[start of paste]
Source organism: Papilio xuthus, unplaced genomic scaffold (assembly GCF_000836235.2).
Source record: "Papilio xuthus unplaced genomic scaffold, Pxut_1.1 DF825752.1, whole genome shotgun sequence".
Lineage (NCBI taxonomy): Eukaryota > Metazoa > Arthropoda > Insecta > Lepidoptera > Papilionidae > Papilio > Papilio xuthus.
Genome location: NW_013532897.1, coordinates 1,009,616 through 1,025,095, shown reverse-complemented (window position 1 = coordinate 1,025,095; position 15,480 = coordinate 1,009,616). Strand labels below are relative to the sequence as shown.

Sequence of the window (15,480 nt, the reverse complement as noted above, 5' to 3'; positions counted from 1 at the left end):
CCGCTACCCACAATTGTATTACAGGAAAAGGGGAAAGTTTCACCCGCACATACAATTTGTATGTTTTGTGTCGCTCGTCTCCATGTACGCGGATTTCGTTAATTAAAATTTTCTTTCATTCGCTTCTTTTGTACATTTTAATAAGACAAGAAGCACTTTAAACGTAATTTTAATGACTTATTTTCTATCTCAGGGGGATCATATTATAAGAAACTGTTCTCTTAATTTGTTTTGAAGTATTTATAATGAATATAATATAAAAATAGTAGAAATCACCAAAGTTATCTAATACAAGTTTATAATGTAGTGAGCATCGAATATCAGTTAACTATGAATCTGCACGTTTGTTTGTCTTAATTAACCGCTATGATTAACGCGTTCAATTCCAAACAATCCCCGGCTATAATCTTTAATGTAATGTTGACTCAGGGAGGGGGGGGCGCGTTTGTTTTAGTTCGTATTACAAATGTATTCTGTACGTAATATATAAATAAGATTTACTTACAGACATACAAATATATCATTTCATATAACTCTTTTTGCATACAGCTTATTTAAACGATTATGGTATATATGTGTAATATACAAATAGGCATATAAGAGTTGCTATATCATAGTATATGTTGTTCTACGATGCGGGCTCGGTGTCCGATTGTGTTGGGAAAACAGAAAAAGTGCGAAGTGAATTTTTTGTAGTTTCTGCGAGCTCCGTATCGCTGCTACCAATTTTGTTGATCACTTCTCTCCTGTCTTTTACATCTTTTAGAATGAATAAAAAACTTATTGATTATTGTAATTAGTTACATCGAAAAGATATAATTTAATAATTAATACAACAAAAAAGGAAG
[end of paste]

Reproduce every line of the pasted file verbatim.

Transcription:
Source organism: Papilio xuthus, unplaced genomic scaffold (assembly GCF_000836235.2).
Source record: "Papilio xuthus unplaced genomic scaffold, Pxut_1.1 DF825752.1, whole genome shotgun sequence".
Lineage (NCBI taxonomy): Eukaryota > Metazoa > Arthropoda > Insecta > Lepidoptera > Papilionidae > Papilio > Papilio xuthus.
Genome location: NW_013532897.1, coordinates 1,009,616 through 1,025,095, shown reverse-complemented (window position 1 = coordinate 1,025,095; position 15,480 = coordinate 1,009,616). Strand labels below are relative to the sequence as shown.

Sequence of the window (15,480 nt, the reverse complement as noted above, 5' to 3'; positions counted from 1 at the left end):
CCGCTACCCACAATTGTATTACAGGAAAAGGGGAAAGTTTCACCCGCACATACAATTTGTATGTTTTGTGTCGCTCGTCTCCATGTACGCGGATTTCGTTAATTAAAATTTTCTTTCATTCGCTTCTTTTGTACATTTTAATAAGACAAGAAGCACTTTAAACGTAATTTTAATGACTTATTTTCTATCTCAGGGGGATCATATTATAAGAAACTGTTCTCTTAATTTGTTTTGAAGTATTTATAATGAATATAATATAAAAATAGTAGAAATCACCAAAGTTATCTAATACAAGTTTATAATGTAGTGAGCATCGAATATCAGTTAACTATGAATCTGCACGTTTGTTTGTCTTAATTAACCGCTATGATTAACGCGTTCAATTCCAAACAATCCCCGGCTATAATCTTTAATGTAATGTTGACTCAGGGAGGGGGGGGCGCGTTTGTTTTAGTTCGTATTACAAATGTATTCTGTACGTAATATATAAATAAGATTTACTTACAGACATACAAATATATCATTTCATATAACTCTTTTTGCATACAGCTTATTTAAACGATTATGGTATATATGTGTAATATACAAATAGGCATATAAGAGTTGCTATATCATAGTATATGTTGTTCTACGATGCGGGCTCGGTGTCCGATTGTGTTGGGAAAACAGAAAAAGTGCGAAGTGAATTTTTTGTAGTTTCTGCGAGCTCCGTATCGCTGCTACCAATTTTGTTGATCACTTCTCTCCTGTCTTTTACATCTTTTAGAATGAATAAAAAACTTATTGATTATTGTAATTAGTTACATCGAAAAGATATAATTTAATAATTAATACAACAAAAAAGGAAG